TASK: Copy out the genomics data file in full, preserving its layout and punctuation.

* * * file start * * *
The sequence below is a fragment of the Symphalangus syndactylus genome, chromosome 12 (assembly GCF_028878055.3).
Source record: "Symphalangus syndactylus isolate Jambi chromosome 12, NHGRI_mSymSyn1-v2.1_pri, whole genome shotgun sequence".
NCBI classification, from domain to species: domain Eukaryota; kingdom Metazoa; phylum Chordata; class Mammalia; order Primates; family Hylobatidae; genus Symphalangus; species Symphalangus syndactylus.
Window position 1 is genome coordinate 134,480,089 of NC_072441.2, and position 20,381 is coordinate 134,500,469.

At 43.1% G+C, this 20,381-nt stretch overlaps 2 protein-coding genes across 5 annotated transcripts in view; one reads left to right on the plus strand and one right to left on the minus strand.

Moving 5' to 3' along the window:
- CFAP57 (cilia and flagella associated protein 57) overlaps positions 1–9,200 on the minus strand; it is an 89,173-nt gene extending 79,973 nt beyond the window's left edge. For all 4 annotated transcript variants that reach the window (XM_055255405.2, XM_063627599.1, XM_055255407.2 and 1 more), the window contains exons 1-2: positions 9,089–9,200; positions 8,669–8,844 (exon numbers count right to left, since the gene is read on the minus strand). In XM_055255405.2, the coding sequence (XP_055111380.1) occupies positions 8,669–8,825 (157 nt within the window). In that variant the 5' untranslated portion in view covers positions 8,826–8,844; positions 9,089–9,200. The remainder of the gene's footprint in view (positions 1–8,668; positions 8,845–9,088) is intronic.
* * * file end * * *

The sequence below is a fragment of the Symphalangus syndactylus genome, chromosome 12 (assembly GCF_028878055.3).
Source record: "Symphalangus syndactylus isolate Jambi chromosome 12, NHGRI_mSymSyn1-v2.1_pri, whole genome shotgun sequence".
NCBI classification, from domain to species: domain Eukaryota; kingdom Metazoa; phylum Chordata; class Mammalia; order Primates; family Hylobatidae; genus Symphalangus; species Symphalangus syndactylus.
Window position 1 is genome coordinate 134,480,089 of NC_072441.2, and position 20,381 is coordinate 134,500,469.

At 43.1% G+C, this 20,381-nt stretch overlaps 2 protein-coding genes across 5 annotated transcripts in view; one reads left to right on the plus strand and one right to left on the minus strand.

Moving 5' to 3' along the window:
- CFAP57 (cilia and flagella associated protein 57) overlaps positions 1–9,200 on the minus strand; it is an 89,173-nt gene extending 79,973 nt beyond the window's left edge. For all 4 annotated transcript variants that reach the window (XM_055255405.2, XM_063627599.1, XM_055255407.2 and 1 more), the window contains exons 1-2: positions 9,089–9,200; positions 8,669–8,844 (exon numbers count right to left, since the gene is read on the minus strand). In XM_055255405.2, the coding sequence (XP_055111380.1) occupies positions 8,669–8,825 (157 nt within the window). In that variant the 5' untranslated portion in view covers positions 8,826–8,844; positions 9,089–9,200. The remainder of the gene's footprint in view (positions 1–8,668; positions 8,845–9,088) is intronic.